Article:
The Kwanzaa holiday, as created by Maulana Karenga, has its share of myth. Karenga developed Kwanzaa as a way of celebrating universal values that have special meaning for African American people. One of the principles is celebrated each day, ending on Jan. 1 with the final principle of Imani, or faith.
Crass spending and gift-giving is discouraged. It is true that Karenga “made up” the Kwanzaa holiday as a way of bringing African American people together to reflect on values, with the placement of it after Christmas as an alternative to the mutation of the Christmas holiday, and also as a holiday more meditative and secular than Christmas. Karenga must be horrified that the capitalists have been able to corrupt Kwanzaa with Kwanzaa cards on sale from commercial companies, using Kwanzaa more for profit-making than a contemplative occasion. In the name of cultural diversity, people walk around saying “Happy Kwanzaa” as if it is the same as “Merry Christmas.”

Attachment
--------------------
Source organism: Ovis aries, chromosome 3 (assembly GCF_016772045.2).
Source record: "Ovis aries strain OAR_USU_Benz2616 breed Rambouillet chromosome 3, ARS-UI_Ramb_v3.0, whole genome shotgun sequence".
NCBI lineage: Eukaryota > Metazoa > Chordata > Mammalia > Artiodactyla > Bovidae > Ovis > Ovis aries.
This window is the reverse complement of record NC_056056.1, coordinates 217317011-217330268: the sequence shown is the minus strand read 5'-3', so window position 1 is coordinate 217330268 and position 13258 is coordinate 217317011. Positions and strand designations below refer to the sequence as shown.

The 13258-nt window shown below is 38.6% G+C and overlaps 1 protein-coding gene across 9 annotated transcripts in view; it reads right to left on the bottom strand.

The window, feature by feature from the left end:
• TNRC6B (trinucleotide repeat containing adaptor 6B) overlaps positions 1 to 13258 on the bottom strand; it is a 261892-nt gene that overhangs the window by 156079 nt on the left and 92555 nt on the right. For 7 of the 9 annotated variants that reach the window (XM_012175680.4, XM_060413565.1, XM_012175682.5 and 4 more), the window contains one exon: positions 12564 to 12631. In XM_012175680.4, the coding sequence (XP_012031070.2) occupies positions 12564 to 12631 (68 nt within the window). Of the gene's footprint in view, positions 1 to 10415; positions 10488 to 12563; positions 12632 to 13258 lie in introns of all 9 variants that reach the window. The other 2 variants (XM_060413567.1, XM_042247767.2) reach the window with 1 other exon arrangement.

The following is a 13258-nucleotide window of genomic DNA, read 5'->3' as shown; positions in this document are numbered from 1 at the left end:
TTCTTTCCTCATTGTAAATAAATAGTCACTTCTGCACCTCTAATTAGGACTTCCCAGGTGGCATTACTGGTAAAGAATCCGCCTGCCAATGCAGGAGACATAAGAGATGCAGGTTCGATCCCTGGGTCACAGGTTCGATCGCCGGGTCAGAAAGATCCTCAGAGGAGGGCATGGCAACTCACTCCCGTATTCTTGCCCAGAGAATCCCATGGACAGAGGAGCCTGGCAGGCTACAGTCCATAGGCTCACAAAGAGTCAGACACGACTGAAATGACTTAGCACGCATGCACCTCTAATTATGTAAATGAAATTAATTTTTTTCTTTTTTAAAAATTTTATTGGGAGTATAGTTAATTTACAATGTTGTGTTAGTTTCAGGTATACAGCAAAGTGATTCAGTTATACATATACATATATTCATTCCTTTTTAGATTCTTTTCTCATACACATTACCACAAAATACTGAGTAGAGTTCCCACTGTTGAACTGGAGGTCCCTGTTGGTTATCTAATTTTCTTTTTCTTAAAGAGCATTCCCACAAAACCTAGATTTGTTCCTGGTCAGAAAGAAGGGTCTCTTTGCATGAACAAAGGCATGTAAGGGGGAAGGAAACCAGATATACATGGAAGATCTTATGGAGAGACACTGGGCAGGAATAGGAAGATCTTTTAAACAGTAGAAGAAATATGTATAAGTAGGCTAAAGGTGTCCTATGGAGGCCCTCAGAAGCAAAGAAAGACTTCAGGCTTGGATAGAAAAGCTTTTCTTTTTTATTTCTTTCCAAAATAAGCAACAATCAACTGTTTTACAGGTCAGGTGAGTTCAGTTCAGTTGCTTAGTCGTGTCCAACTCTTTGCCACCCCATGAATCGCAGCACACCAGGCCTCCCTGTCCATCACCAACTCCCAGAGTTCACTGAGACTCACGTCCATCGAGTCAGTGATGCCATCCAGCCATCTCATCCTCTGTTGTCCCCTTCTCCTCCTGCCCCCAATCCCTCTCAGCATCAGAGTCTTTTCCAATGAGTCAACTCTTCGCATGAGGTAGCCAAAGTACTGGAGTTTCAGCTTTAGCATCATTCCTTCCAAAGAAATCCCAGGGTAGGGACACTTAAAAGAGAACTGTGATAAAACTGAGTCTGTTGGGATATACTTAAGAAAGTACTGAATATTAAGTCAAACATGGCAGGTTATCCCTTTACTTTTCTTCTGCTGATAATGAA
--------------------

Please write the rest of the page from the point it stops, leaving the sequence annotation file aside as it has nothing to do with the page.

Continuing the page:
Thanksgiving, Christmas, and Kwanzaa are examples of the way we use myth either to denigrate or to elevate. The celebration of these holidays also reminds us of the biased lens of history, a lens that needs to be examined.
Julianne Malveaux is a D.C.-based economist and writer and president emerita of Bennett College for Women.
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